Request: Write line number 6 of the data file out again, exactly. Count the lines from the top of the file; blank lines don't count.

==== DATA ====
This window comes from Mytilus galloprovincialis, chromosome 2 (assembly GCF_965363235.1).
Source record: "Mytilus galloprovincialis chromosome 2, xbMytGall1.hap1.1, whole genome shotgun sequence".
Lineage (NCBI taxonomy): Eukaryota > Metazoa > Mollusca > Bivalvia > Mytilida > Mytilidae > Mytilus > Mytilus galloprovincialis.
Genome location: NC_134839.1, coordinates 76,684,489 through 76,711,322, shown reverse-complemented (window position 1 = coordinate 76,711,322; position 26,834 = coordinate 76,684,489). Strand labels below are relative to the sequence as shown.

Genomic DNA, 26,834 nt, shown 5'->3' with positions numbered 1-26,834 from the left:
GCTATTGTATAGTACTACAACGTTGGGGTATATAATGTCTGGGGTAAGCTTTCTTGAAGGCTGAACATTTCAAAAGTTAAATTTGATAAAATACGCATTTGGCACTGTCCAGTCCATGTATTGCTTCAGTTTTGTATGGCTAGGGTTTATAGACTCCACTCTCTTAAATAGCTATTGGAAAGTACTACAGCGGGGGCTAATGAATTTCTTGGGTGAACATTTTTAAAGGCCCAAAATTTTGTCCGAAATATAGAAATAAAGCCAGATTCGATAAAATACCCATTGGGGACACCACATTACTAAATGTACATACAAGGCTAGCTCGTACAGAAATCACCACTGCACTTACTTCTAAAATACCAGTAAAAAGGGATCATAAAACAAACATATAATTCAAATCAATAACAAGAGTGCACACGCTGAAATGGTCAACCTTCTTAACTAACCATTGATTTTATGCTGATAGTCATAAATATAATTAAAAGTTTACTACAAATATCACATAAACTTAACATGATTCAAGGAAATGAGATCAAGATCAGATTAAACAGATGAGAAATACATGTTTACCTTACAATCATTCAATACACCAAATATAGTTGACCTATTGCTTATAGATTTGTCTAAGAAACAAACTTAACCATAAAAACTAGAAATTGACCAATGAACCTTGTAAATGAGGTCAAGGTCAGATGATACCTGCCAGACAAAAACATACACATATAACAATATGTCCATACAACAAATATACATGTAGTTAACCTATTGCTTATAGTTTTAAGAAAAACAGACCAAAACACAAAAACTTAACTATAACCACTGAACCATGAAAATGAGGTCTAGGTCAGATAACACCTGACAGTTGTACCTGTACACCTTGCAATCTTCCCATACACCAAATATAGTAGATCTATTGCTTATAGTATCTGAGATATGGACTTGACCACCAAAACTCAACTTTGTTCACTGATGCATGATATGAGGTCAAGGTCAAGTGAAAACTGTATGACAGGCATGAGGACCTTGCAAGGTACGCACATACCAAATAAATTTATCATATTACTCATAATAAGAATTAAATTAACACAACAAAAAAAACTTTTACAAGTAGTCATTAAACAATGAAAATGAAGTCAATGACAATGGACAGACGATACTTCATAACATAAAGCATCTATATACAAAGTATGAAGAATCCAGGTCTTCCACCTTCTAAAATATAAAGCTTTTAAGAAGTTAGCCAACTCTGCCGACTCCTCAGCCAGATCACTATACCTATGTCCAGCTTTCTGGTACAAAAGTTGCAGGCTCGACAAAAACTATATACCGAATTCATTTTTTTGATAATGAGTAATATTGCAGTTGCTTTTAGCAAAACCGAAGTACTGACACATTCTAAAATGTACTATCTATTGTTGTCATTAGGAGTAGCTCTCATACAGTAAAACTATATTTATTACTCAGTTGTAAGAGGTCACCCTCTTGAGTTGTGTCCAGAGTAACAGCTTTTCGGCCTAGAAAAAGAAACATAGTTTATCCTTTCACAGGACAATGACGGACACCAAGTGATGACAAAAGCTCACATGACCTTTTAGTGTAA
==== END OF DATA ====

GCTATTGTATAGTACTACAACGTTGGGGTATATAATGTCTGGGGTAAGCTTTCTTGAAGGCTGAACATTTCAAAAGTTAAATTTGATAAAATACGCATTTGGCACTGTCCAGTCCATGTATTGCTTCAGTTTTGTATGGCTAGGGTTTATAGACTCCACTCTCTTAAATAGCTATTGGAAAGTACTACAGCGGGGGCTAATGAATTTCTTGGGTGAACATTTTTAAAGGCCCAAAATTTTGTCCGAAATATAGAAATAAAGCCAGATTCGATAAAATACCCATTGGGGACACCACATTACTAAATGTACATACAAGGCTAGCTCGTACAGAAATCACCACTGCACTTACTTCTAAAATACCAGTAAAAAGGGATCATAAAACAAACATATAATTCAAATCAATAACAAGAGTGCACACGCTGAAATGGTCAACCTTCTTAACTAACCATTGATTTTATGCTGATAGTCATAAATATAATTAAAAGTTTACTACAAATATCACATAAACTTAACATGATTCAAGGAAATGAGATCAAGATCAGATTAAACAGATGAGAAATACATGTTTACCTTACAATCATTCAATACACCAAATATAGTTGACCTATTGCTTATAGATTTGTCTAAGAAACAAACTTAACCATAAAAACTAGAAATTGACCAATGAACCTTGTAAATGAGGTCAAGGTCAGATGATACCTGCCAGACAAAAACATACACATATAACAATATGTCCATACAACAAATATACATGTAGTTAACCTATTGCTTATAGTTTTAAGAAAAACAGACCAAAACACAAAAACTTAACTATAACCACTGAACCATGAAAATGAGGTCTAGGTCAGATAACACCTGACAGTTGTACCTGTACACCTTGCAATCTTCCCATACACCAAATATAGTAGATCTATTGCTTATAGTATCTGAGATATGGACTTGACCACCAAAACTCAACTTTGTTCACTGATGCATGATATGAGGTCAAGGTCAAGTGAAAACTGTATGACAGGCATGAGGACCTTGCAAGGTACGCACATACCAAATAAATTTATCATATTACTCATAATAAGAATTAAATTAACACAACAAAAAAAACTTTTACAAGTAGTCATTAAACAATGAAAATGAAGTCAATGACAATGGACAGACGATACTTCATAACATAAAGCATCTATATACAAAGTATGAAGAATCCAGGTCTTCCACCTTCTAAAATATAAAGCTTTTAAGAAGTTAGCCAACTCTGCCGACTCCTCAGCCAGATCACTATACCTATGTCCAGCTTTCTGGTACAAAAGTTGCAGGCTCGACAAAAACTATATACCGAATTCATTTTTTTGATAATGAGTAATATTGCAGTTGCTTTTAGCAAAACCGAAGTACTGACACATTCTAAAATGTACTATCTATTGTTGTCATTAGGAGTAGCTCTCATACAGTAAAACTATATTTATTACTCAGTTGTAAGAGGTCACCCTCTTGAGTTGTGTCCAGAGTAACAGCTTTTCGGCCTAGAAAAAGAAACATAGTTTATCCTTTCACAGGACAATGACGGACACCAAGTGATGACAAAAGCTCACATGACCTTTTAGTGTAA